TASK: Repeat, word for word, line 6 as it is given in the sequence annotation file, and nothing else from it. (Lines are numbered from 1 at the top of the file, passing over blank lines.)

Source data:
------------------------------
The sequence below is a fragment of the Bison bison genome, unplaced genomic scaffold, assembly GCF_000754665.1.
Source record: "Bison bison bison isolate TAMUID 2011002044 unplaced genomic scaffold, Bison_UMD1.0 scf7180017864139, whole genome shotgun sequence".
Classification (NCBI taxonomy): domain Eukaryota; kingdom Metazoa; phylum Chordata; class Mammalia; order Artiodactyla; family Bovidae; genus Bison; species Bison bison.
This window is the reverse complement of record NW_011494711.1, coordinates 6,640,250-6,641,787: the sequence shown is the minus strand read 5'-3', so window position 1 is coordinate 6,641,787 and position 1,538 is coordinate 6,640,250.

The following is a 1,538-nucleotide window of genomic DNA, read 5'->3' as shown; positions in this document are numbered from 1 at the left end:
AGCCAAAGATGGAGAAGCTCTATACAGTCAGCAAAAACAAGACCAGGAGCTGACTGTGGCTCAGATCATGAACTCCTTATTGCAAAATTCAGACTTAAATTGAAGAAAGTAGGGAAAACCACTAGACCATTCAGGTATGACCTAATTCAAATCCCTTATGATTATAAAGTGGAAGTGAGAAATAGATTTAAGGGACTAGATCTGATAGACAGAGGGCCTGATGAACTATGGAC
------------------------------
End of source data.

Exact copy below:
AGCCAAAGATGGAGAAGCTCTATACAGTCAGCAAAAACAAGACCAGGAGCTGACTGTGGCTCAGATCATGAACTCCTTATTGCAAAATTCAGACTTAAATTGAAGAAAGTAGGGAAAACCACTAGACCATTCAGGTATGACCTAATTCAAATCCCTTATGATTATAAAGTGGAAGTGAGAAATAGATTTAAGGGACTAGATCTGATAGACAGAGGGCCTGATGAACTATGGAC